Reno has complained repeatedly but neither Congress nor the White House has paid much heed. Now with the campaign finance investigation consuming more and more of her time and political capital, Reno seems even less capable of resolving a problem that threatens the functioning of the institution she values so deeply.
Reno is already one of the longest-serving attorneys general in U.S. history, and yet she has no more than a distant professional relationship with the president she serves. At the institutional level her Justice Department and his White House have settled into a chilly mutual accommodation.
Fresh from the 1992 campaign, many of Clinton's top aides were stunned when Reno resisted or simply ignored their efforts at "message control." A Justice Department official who participated in some of the resulting skirmishes said: "The White House people hated the fact that Reno would not play ball with them. She had her own agenda, the department's agenda, and when that coincided with the White House's political plans, that was fine, but when it didn't, she was going to her own way regardless."
In 1994 and 1995 the agendas often overlapped very effectively during the Cuban rafters crisis and the enactment of major crime legislation. Republicans even accused Reno of overt partisanship in the way she handled illegal immigration when it became a major political issue in California.
From the White House point of view, the greatest divergences involved Reno's decisions to seek the appointment of independent counsels to investigate three Cabinet secretaries, including Clinton's close friend, then Secretary of Commerce Ronald H. Brown and another important political ally, then Housing Secretary Henry Cisneros. No charges were filed against Brown before he died in April 1996, and the Cisneros investigation remains active.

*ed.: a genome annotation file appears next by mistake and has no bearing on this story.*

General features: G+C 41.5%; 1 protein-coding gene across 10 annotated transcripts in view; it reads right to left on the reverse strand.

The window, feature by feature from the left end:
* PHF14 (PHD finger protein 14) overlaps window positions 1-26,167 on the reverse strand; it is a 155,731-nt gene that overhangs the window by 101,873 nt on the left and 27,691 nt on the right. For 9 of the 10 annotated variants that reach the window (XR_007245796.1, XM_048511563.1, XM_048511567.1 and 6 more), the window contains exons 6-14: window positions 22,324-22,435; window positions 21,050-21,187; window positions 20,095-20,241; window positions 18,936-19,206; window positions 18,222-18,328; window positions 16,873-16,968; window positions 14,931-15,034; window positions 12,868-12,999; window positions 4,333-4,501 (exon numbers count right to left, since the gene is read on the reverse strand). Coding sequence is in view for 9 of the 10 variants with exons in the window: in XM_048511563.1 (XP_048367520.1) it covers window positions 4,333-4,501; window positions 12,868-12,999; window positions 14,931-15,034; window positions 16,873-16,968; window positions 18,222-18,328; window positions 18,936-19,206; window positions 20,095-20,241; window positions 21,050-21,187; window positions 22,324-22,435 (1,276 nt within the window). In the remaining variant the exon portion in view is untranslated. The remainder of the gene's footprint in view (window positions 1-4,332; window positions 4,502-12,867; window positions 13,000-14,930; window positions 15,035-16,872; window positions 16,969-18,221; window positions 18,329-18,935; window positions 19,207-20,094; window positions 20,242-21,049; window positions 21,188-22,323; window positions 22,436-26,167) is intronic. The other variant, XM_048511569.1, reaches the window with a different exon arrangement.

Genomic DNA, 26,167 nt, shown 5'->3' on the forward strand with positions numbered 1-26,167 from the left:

Early in the administration, Reno's inner circle always included at least one representative of the White House. Webster L. Hubbell, one of first lady Hillary Rodham Clinton's former law partners, served as associate attorney general. Later, Ron Klain, now Vice President Gore's chief of staff, worked as one of Reno's top aides.
Reno also had her ambassadors to the White House. Jamie Gorelick, deputy attorney general until she resigned this year, served as what she described as a "switchboard" who ensured that connections were made between the two institutions. Reno's deputy chief of staff, Kent Markus, serves in a similar role though at a lower level.
"There is so much water under the bridge now that no one expects an intimate relationship," said a Justice Department official. "The White House understands Reno is an independent operator and we have mechanisms in place so we can each talk about what we're each doing and cooperate where possible."
The distance inherent in this relationship was most evident when the White House initiated a review of affirmative action policies in 1995. Although the Justice Department provided legal input, Reno had no personal role in the most significant decision-making on civil rights undertaken by the Clinton administration. For months political considerations were weighed against matters of principle, and no one either at the Justice Department or at the White House found it unusual that the president did not include his attorney general in his deliberations.
Thus last week when Clinton chastised Republicans for pressuring Reno on the independent counsel issue, he added blithely, "I have gone out of my way to have no conversation with her about this or, frankly anything else, which I'm not sure is so good."
Asked about this statement by reporters, Reno insisted that she felt she could contact the president whenever the department's business required it. However, when she gave an example, Reno reached back to counsel she had given Clinton for a speech the president delivered last February.
Staff writer John F. Harris contributed to this report.
© Copyright 1997 The Washington Post Company